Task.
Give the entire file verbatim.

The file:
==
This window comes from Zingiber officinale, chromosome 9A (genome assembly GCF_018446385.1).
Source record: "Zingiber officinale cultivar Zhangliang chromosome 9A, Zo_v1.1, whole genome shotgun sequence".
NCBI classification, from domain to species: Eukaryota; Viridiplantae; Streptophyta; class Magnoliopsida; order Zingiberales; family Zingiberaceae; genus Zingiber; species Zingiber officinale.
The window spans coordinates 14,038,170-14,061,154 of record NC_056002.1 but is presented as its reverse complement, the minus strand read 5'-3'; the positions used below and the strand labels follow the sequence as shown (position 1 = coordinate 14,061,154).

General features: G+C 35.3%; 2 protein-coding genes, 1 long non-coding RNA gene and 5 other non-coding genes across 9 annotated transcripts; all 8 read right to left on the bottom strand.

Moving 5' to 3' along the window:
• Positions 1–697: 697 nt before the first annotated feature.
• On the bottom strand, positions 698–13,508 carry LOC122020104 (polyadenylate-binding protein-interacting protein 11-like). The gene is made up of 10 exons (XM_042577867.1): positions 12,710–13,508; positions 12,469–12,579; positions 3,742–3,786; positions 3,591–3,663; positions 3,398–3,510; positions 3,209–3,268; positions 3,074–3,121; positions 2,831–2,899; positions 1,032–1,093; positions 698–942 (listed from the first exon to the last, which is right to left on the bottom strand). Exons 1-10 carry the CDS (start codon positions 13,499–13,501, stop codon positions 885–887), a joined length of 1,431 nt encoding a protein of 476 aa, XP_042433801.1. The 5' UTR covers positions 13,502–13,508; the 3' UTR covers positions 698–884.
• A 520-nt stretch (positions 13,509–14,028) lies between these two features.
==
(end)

This window comes from Zingiber officinale, chromosome 9A (genome assembly GCF_018446385.1).
Source record: "Zingiber officinale cultivar Zhangliang chromosome 9A, Zo_v1.1, whole genome shotgun sequence".
NCBI classification, from domain to species: Eukaryota; Viridiplantae; Streptophyta; class Magnoliopsida; order Zingiberales; family Zingiberaceae; genus Zingiber; species Zingiber officinale.
The window spans coordinates 14,038,170-14,061,154 of record NC_056002.1 but is presented as its reverse complement, the minus strand read 5'-3'; the positions used below and the strand labels follow the sequence as shown (position 1 = coordinate 14,061,154).

General features: G+C 35.3%; 2 protein-coding genes, 1 long non-coding RNA gene and 5 other non-coding genes across 9 annotated transcripts; all 8 read right to left on the bottom strand.

Moving 5' to 3' along the window:
• Positions 1–697: 697 nt before the first annotated feature.
• On the bottom strand, positions 698–13,508 carry LOC122020104 (polyadenylate-binding protein-interacting protein 11-like). The gene is made up of 10 exons (XM_042577867.1): positions 12,710–13,508; positions 12,469–12,579; positions 3,742–3,786; positions 3,591–3,663; positions 3,398–3,510; positions 3,209–3,268; positions 3,074–3,121; positions 2,831–2,899; positions 1,032–1,093; positions 698–942 (listed from the first exon to the last, which is right to left on the bottom strand). Exons 1-10 carry the CDS (start codon positions 13,499–13,501, stop codon positions 885–887), a joined length of 1,431 nt encoding a protein of 476 aa, XP_042433801.1. The 5' UTR covers positions 13,502–13,508; the 3' UTR covers positions 698–884.
• A 520-nt stretch (positions 13,509–14,028) lies between these two features.